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Can you balance California's budget?

February 28, 2012 | 11:13 am

When it comes to spending taxpayer money, everyone in California thinks they can do better than the politicians they’ve elected.

Now Next 10, a nonpartisan policy organization based in San Francisco, has released an online simulator where residents can try their hand at balancing the state budget. Users decide how much to spend on education, prisons and healthcare, then they choose whether to raise or lower taxes. 

Gov. Jerry Brown has pegged the state's budget deficit at $9.2 billion, much smaller than last year's but still a significant obstacle.

Next 10 also released a poll saying 52% of voters surveyed want an equal mix of budget cuts and tax increases, and 71% said reduced state spending has directly affected their families.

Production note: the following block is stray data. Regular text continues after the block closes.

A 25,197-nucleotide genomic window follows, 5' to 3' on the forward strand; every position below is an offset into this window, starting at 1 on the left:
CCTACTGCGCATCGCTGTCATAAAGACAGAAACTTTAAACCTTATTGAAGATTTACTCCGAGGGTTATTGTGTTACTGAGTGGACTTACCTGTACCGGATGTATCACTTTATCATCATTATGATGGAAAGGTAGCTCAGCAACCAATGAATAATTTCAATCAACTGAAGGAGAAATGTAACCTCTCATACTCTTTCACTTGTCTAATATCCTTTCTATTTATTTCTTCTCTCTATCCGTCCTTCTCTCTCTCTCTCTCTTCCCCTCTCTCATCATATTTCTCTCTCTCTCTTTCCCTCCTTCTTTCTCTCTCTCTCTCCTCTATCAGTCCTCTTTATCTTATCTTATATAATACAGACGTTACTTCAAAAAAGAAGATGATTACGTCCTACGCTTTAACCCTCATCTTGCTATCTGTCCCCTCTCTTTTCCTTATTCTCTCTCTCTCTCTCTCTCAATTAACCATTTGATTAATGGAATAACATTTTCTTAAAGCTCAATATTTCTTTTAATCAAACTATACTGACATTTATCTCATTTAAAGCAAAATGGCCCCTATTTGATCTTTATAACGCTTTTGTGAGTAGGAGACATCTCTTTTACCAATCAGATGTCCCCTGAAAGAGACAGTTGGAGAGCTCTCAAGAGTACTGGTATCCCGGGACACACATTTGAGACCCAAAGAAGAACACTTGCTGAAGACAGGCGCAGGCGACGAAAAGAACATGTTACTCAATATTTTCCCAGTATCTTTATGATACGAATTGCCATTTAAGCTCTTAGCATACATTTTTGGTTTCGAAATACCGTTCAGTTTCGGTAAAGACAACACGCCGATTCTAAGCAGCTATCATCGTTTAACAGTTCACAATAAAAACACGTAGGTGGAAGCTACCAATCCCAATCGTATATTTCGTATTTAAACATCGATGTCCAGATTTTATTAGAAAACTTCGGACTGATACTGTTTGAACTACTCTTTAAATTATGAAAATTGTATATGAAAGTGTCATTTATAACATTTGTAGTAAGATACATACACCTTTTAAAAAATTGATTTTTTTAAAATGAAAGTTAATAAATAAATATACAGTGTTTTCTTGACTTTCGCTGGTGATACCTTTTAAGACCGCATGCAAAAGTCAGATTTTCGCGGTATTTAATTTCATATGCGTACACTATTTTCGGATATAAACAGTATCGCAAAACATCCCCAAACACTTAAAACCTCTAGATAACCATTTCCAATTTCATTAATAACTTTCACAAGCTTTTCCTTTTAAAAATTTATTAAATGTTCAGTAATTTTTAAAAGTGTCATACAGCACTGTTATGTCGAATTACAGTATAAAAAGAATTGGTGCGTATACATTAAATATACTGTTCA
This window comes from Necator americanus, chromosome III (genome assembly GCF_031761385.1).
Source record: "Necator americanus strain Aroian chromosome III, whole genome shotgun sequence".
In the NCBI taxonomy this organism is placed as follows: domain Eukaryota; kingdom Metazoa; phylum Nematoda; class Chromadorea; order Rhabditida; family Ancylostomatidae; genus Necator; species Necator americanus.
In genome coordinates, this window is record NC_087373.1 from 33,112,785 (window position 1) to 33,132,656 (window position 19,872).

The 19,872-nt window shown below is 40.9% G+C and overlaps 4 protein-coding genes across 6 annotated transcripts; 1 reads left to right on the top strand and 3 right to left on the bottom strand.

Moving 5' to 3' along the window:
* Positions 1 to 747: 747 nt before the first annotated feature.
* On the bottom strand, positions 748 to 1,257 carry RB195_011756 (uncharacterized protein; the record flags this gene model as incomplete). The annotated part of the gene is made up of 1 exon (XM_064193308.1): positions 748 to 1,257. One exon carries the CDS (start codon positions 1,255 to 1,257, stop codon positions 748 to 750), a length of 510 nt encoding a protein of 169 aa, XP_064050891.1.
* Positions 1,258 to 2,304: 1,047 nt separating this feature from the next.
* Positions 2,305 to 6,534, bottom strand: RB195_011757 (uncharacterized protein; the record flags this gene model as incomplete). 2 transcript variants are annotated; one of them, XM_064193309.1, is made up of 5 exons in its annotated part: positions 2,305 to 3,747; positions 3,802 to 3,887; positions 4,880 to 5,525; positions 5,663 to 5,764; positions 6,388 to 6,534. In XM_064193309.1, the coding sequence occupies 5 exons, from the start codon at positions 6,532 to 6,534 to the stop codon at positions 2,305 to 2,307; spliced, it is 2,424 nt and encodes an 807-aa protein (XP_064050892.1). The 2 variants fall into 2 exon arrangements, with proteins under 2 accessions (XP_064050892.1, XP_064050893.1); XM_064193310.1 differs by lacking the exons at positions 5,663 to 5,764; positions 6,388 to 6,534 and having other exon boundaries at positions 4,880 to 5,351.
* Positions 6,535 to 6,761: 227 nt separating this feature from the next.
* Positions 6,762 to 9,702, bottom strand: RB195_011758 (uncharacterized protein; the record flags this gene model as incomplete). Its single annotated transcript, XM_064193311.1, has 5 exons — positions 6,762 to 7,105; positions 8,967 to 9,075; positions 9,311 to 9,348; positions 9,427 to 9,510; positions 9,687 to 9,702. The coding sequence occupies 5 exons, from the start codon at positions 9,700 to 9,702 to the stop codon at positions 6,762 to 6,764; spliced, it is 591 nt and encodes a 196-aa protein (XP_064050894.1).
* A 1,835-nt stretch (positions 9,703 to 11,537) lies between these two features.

“Californians know that budget decisions can have a profound impact on their everyday lives, but many lack the time and resources to track or influence the debate,” said F. Noel Perry, the venture capitalist who founded Next 10, in a statement.

A January poll from the Public Policy Institute of California showed that residents don’t understand the budget as well as they think they do.

More than half of people surveyed said they know a lot or some about state spending. But only 16% correctly identified the state’s single biggest expense: education. Instead, 47% chose prisons.

-- Chris Megerian

Twitter: @chrismegerian


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